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3.8 Writing new plotting functions
You may want to plot something not directly supported by one of the
plotting primitive functions. Usually, you can write your own
plotting function to perform such a task. As an example, suppose you
want to plot a histogram  that is, instead of a smooth curve
connecting a series of (x,y) points, you want to draw a line
consisting of a horizontal segment at each value of y, joined by
vertical segments (this is sometimes called a Manhattan plot for its
resemblance to the New York City skyline).
You quickly realize that to draw a histogram, you really need the x
values at the vertical segments. This function works:
 func plh(y,x)
{
yy = xx = array(0.0, 2*numberof(y));
yy(1:1:2) = yy(2:0:2) = y;
xx(2:2:2) = xx(3:1:2) = x(2:1);
xx(1) = x(1);
xx(0) = x(0);
plg, yy, xx;
}

Notice that the x array must have one more element that the y array;
otherwise the assignment operations to xx will fail for lack of
conformability.
A more sophistocated version would include the possibility for the
caller to pass plh the keywords accepted by the plg function. Also,
you might want to allow y to have one more element than x instead of x
one more than y, in order to start and end the plot with a vertical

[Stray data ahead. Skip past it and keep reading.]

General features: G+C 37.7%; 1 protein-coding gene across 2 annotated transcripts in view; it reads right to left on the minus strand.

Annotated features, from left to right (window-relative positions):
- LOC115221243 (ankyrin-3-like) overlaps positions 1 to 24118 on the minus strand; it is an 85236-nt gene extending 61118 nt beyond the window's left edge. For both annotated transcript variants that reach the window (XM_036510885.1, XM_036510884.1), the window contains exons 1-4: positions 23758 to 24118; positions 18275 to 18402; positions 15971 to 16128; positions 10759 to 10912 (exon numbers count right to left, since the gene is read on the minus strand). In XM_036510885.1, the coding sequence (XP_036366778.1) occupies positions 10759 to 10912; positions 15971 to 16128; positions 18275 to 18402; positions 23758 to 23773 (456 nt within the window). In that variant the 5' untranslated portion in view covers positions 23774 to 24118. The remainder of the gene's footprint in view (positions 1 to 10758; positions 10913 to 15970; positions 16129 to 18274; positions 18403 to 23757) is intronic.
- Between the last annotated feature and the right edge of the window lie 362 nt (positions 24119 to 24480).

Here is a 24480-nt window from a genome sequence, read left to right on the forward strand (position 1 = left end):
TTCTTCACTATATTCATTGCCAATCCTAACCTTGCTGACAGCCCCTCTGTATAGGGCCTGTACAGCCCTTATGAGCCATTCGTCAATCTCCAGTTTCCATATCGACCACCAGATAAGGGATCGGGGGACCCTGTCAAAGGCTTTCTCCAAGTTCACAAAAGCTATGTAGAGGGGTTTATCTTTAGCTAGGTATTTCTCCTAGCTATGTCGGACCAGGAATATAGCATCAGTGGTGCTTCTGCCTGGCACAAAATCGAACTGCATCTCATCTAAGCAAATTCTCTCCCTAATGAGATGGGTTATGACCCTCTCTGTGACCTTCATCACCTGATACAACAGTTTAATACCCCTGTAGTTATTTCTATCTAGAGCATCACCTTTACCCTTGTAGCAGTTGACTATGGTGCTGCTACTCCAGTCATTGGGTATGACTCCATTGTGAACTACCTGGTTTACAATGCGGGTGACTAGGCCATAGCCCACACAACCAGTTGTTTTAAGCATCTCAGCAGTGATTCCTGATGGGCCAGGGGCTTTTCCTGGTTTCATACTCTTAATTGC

segment instead of a horizontal segment. Here is a more complete
version of plh:
 func plh(y,x,marks=,color=,type=,width=)
/* DOCUMENT plh, y, x
plot a histogram (Manhattan plot) of Y versus X. That is,
the result of a plh is a set of horizontal segments at the Y
values connected by vertical segments at the X values. If X
has one more element than Y, the plot will begin and end with
a horizontal segment; if Y has one more element than X, the
plot will begin and end with a vertical segment. The keywords
are a subset of those for plg.
KEYWORDS: marks, color, type, width
SEE ALSO: plg
*/
{
swap = numberof(x)<numberof(y);
if (swap) { yy = y; y = x; x = yy; }
yy = xx = array(0.0, 2*min(numberof(y),numberof(x)));
yy(1:1:2) = yy(2:0:2) = y;
xx(2:2:2) = xx(3:1:2) = x(2:1);
xx(1) = x(1);
xx(0) = x(0);
if (swap) { y = yy; yy = xx; xx = y }
plg, yy, xx, marks=marks, color=color, type=type, width=width;
}

The point of an interpreted language is to allow you to easily alter
the user interface to suit your own needs. Designing an interface for
a wide variety of users is much harder than designing one for your own
use. (The first version of plh might be adequate for your own use; I
wouldn't release less than the second version to a larger public.)
Linking your routines to the Yorick help command via a document
comment is useful even if never anticipate anyone other than yourself
will use them. Public interface routines should always have a
document comment.